Giving birth on due date 'less risky' for older mums
| Updated Nov 15, 2017 at 10:38am
Stillbirth and newborn death risk could be reduced by offering more pregnant women the chance to give birth on their due date, experts believe.
Currently, women who are overdue but well are often given a couple of extra weeks to see if labour will happen spontaneously before doctors intervene.
New research suggests bringing forward induction to 40 weeks' gestation may be a safer option for mothers and babies.
The study, in PLOS Medicine, included first-time mothers aged 35 and over.
This is a group that generally has a higher risk of birth complications although the absolute risk for an individual woman and her baby is still small, say experts.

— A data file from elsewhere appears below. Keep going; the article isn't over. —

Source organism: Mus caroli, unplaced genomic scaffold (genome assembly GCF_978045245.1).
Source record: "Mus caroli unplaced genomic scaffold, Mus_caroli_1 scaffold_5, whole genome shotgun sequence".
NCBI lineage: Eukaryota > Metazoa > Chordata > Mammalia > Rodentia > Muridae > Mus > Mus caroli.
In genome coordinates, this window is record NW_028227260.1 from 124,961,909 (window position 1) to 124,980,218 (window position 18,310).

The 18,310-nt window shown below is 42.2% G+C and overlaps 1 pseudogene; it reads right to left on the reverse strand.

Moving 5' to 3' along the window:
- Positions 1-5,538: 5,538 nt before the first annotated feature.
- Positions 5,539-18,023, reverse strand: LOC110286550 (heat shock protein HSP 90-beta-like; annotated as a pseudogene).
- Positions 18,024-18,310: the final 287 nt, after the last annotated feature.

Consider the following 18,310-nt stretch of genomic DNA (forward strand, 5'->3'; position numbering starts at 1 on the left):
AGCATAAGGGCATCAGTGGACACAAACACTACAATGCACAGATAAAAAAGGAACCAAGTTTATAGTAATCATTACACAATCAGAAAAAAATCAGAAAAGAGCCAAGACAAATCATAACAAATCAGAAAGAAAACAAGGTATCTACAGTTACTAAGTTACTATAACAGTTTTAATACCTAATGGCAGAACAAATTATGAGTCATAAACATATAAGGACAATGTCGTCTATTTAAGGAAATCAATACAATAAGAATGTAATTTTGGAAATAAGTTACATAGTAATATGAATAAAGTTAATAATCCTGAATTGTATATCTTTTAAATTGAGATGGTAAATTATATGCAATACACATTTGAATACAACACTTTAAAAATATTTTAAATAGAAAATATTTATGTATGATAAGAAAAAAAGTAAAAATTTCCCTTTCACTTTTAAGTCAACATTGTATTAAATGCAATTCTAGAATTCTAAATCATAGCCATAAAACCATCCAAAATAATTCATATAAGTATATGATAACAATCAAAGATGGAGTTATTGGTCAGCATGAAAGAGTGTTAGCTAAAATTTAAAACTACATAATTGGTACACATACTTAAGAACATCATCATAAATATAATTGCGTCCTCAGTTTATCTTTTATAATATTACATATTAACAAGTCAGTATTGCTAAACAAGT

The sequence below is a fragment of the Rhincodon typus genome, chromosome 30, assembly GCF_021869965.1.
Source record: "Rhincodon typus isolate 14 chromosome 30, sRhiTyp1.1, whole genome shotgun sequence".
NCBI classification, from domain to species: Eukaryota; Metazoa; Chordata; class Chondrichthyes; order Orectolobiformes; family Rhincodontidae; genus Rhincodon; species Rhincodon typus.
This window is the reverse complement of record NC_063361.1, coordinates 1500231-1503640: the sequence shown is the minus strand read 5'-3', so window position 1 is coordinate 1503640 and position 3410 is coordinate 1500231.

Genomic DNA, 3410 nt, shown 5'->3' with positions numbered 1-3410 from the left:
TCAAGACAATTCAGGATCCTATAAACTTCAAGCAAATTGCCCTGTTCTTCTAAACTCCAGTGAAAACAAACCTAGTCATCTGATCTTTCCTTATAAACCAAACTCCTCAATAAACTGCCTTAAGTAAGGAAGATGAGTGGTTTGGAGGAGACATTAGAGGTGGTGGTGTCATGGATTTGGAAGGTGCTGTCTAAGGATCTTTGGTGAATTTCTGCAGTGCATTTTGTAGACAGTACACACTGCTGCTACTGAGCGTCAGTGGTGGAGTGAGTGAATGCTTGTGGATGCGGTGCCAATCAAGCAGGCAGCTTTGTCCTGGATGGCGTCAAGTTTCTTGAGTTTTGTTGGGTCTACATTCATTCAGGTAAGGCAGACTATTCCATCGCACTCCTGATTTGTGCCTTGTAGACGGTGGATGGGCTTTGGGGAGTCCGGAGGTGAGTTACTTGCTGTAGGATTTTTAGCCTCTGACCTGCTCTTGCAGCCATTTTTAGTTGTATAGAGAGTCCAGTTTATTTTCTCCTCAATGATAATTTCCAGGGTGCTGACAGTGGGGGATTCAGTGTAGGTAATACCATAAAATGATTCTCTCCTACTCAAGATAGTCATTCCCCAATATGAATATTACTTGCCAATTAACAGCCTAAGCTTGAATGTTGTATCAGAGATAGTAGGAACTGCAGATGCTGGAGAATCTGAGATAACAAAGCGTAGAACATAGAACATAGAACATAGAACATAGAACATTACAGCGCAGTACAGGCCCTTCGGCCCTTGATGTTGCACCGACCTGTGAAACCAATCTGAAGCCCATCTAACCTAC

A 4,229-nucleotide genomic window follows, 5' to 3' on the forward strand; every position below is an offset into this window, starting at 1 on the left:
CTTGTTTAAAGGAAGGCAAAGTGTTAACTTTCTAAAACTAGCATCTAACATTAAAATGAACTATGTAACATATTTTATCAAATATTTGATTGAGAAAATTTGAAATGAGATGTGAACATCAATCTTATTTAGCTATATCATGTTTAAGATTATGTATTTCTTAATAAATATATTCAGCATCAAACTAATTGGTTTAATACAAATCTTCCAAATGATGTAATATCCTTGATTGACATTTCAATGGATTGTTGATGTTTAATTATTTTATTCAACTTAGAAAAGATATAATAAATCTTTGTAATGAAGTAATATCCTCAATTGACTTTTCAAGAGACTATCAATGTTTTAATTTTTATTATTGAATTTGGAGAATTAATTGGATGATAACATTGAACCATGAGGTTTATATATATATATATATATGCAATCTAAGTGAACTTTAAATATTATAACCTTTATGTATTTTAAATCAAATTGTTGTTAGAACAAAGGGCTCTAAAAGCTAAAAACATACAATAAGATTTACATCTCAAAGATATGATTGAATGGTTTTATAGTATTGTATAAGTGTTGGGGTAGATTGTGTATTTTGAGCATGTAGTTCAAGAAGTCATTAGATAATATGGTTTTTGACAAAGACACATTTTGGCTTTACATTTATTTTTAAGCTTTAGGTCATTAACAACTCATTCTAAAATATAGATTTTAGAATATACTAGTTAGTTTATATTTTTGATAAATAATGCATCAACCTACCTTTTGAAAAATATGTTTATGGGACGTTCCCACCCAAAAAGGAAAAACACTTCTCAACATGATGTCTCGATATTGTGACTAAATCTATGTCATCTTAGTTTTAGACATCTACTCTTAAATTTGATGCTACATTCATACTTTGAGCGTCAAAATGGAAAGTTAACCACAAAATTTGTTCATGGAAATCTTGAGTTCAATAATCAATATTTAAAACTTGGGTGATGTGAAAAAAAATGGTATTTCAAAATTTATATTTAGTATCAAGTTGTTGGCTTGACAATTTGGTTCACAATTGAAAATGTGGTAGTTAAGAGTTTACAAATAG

It is also a group that is growing in number, with 14% of first-time mothers in the UK now aged 35 and over.
In 2015 in England and Wales, almost 40,000 women aged 35 or over gave birth to their first baby, according to the Office for National Statistics.
Inductions are offered to avoid the risks of prolonged pregnancy, which can include stillbirth.
In the UK, about one in three labours starts in this way.
Guidelines recommend inductions are offered to pregnant women between 41 and 42 weeks of gestation one to two weeks after the due date.
But according to the new research, one baby death might be avoided for every 526 inductions of labour if women over 35 were helped to give birth on their due date rather than a week or two after it.
In the study of nearly 80,000 women in England, the rate of stillbirth or death of a baby within seven days of birth was eight per 10,000 pregnancies when induction was carried out earlier, compared with 26 per 10,000 when induction was postponed (known as "expectant management") to allow more time for labour to happen naturally.
By their calculations, the London School of Hygiene and Tropical Medicine researchers say a change in policy to inductions at 40 weeks could potentially save about 50 babies' lives a year in the UK.
SOURCE: BBC NEWS